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Edited Transcript of RFP earnings conference call or presentation 3-May-18 1:00pm GMT

Q1 2018 Resolute Forest Products Inc Earnings Call

Montreal May 9, 2018 (Thomson StreetEvents) -- Edited Transcript of Resolute Forest Products Inc earnings conference call or presentation Thursday, May 3, 2018 at 1:00:00pm GMT

TEXT version of Transcript

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Corporate Participants

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* Jo-Ann Longworth

Resolute Forest Products Inc. - Senior VP & CFO

* Silvana Travaglini

Resolute Forest Products Inc. - VP of IR & Treasurer

* Yves Laflamme

Resolute Forest Products Inc. - President, CEO & Director

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Conference Call Participants

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* Hamir Patel

CIBC Capital Markets, Research Division - Director of Institutional Equity Research & Paper and Forest Products Analyst

* Paul C. Quinn

RBC Capital Markets, LLC, Research Division - Analyst

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Presentation

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Operator [1]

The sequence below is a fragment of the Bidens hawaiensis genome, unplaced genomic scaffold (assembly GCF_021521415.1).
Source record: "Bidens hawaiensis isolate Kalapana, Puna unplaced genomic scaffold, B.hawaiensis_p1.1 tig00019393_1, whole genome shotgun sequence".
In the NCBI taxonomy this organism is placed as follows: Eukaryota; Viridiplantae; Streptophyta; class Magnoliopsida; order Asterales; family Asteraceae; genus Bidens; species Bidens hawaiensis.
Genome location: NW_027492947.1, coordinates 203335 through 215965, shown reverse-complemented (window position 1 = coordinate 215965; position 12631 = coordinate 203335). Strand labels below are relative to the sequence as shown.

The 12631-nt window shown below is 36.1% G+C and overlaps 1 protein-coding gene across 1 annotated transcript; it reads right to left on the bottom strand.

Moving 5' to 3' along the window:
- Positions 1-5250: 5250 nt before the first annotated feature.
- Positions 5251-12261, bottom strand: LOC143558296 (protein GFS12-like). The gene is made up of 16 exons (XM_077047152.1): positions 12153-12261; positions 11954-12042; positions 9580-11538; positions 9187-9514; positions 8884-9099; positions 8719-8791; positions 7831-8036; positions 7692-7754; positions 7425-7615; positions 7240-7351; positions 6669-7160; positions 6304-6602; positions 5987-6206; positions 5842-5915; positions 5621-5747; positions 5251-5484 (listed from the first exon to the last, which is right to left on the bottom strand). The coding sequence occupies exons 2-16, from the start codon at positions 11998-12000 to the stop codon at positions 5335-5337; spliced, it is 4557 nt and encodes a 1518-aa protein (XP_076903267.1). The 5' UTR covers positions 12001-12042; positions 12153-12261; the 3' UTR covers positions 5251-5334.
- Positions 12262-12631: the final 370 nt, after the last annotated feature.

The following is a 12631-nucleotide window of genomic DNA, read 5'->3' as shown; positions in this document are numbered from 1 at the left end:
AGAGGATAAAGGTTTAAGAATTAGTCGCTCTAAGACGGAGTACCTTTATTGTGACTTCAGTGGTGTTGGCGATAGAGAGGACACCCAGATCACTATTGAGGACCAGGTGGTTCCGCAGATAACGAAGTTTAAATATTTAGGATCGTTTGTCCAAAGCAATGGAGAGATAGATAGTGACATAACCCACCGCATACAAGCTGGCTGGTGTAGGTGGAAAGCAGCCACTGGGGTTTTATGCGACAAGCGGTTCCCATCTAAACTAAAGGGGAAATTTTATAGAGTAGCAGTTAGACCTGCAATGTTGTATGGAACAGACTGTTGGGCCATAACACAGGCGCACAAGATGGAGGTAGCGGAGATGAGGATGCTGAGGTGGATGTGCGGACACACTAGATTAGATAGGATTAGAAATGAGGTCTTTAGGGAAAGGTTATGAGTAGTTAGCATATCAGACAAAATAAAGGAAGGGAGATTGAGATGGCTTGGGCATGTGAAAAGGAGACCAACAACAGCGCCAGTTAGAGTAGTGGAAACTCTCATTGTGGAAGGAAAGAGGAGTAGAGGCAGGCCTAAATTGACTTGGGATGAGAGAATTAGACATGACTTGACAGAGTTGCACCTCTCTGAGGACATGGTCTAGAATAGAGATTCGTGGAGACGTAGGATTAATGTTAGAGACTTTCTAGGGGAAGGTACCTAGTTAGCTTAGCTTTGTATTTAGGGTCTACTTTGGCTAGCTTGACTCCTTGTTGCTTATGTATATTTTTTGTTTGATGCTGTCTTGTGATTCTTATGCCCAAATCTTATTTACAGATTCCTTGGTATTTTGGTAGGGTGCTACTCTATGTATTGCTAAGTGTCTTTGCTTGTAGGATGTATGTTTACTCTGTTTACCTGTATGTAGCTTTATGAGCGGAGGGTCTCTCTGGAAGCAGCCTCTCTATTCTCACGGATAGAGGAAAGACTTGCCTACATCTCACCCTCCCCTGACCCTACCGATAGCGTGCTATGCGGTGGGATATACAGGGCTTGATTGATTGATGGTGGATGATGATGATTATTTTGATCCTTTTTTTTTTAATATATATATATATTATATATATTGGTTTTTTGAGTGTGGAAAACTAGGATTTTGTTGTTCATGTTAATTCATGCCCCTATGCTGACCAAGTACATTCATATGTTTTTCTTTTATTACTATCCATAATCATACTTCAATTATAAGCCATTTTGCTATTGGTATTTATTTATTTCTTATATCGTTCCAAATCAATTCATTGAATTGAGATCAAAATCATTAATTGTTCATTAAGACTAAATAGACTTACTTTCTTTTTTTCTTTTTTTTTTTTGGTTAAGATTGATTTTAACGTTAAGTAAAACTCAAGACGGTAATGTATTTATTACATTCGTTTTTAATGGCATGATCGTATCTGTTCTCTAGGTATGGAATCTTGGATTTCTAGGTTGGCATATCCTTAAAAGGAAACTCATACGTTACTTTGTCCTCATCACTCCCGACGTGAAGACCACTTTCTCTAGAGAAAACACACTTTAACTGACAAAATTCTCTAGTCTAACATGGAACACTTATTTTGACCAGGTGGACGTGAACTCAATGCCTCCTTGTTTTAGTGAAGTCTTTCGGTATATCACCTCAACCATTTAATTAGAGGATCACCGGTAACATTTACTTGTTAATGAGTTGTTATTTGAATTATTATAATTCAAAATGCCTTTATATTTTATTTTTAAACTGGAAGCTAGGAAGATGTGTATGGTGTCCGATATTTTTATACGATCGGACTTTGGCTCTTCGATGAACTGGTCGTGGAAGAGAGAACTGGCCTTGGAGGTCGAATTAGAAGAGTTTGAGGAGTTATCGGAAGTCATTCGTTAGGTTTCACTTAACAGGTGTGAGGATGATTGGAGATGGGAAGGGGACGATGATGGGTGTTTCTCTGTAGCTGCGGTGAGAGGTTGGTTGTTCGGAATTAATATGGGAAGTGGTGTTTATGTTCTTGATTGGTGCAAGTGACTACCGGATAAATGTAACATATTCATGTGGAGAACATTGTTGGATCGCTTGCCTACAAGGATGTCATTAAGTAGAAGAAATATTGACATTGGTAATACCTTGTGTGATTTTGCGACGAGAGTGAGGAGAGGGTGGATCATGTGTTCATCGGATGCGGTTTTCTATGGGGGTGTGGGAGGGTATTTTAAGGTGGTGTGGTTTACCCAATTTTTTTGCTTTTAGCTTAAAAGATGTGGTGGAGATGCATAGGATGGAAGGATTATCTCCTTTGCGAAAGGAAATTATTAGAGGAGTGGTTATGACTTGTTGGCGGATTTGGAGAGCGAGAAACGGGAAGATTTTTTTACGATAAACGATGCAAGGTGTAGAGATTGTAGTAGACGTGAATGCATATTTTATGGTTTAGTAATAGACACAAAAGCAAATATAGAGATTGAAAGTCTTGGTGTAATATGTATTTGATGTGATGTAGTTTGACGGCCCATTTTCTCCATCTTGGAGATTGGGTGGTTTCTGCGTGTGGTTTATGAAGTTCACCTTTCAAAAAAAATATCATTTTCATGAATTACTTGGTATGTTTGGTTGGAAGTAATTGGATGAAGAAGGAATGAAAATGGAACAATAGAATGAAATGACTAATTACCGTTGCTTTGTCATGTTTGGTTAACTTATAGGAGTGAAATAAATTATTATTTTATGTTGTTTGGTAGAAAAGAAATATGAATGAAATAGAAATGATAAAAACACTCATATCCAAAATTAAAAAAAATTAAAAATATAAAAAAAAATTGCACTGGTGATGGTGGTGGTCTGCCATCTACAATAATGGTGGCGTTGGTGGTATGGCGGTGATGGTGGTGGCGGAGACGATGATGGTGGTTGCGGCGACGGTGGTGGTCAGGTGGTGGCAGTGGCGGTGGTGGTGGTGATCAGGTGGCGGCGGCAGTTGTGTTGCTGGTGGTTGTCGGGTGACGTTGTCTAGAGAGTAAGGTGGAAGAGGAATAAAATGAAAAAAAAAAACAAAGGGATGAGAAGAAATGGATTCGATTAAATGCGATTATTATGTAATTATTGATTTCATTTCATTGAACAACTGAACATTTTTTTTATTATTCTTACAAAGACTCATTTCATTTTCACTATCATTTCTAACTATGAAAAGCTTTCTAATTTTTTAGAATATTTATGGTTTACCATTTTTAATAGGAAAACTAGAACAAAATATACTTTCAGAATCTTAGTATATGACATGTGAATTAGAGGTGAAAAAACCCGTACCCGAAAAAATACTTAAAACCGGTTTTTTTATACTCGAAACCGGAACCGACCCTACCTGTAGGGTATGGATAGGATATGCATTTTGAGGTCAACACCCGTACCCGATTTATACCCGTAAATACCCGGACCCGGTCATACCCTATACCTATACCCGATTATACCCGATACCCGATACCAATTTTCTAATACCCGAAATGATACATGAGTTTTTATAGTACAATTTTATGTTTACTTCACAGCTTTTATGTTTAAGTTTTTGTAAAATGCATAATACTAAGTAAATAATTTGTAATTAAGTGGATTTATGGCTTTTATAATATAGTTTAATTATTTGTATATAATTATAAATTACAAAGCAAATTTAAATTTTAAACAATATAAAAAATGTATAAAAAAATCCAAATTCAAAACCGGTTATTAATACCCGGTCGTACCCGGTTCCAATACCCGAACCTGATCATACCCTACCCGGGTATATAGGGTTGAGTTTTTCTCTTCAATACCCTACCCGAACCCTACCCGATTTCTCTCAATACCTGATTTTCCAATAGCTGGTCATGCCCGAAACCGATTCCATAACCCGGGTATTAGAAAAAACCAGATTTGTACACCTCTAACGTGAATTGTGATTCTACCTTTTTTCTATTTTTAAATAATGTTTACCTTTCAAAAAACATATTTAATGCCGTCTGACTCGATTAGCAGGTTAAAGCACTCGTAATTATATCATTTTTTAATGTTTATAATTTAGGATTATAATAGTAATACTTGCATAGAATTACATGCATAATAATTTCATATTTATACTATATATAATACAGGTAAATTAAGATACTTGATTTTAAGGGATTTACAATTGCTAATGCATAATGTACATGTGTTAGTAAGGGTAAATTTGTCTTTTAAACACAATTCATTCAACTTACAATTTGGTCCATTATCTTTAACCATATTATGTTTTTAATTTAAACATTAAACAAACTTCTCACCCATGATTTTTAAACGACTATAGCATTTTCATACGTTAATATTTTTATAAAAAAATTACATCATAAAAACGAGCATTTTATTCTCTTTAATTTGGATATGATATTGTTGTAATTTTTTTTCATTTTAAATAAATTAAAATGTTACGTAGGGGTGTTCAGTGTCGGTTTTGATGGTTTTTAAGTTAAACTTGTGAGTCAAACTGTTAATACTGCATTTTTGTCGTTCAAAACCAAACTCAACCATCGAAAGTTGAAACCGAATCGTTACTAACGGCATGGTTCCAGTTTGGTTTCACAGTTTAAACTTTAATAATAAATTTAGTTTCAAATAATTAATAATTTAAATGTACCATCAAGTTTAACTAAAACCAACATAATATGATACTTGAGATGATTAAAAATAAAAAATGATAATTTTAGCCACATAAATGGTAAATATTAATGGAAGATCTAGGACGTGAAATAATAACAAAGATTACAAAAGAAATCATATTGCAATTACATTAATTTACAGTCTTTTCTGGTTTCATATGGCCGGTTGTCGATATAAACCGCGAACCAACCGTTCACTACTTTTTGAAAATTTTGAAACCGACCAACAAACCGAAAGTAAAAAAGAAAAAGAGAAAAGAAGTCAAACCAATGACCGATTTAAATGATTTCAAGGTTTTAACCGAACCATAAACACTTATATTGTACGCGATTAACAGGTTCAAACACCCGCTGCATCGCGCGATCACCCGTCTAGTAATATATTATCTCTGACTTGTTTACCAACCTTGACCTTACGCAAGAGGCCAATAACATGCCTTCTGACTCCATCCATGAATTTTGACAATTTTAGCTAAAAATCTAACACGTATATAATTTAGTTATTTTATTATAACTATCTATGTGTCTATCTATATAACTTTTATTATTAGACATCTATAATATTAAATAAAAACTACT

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Good morning, ladies and gentlemen. Welcome to the Resolute Forest Products First Quarter 2018 Earnings Conference Call. (Operator Instructions) Please note that this call is being recorded today, May 3, 2018, at 9:00 a.m. Eastern Time.

I would now like to turn the meeting over to Silvana Travaglini, Vice President. Please go ahead, Ms. Travaglini.

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Silvana Travaglini, Resolute Forest Products Inc. - VP of IR & Treasurer [2]

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Good morning. Welcome to Resolute's first quarter earnings call. Today, we'll hear from Yves Laflamme, President and Chief Executive Officer; and Jo-Ann Longworth, Senior Vice President and Chief Financial Officer.

You can follow along with the slides for today's presentation by logging on to the webcast using the link in the Presentations and Webcasts page under the Investor Relations section of our website, or you can also download the slides.

Today's presentation will include certain non-U. S. GAAP financial information. A reconciliation of those non-GAAP numbers to U.S. GAAP financial measures is included in our press release and in the appendix to the slides.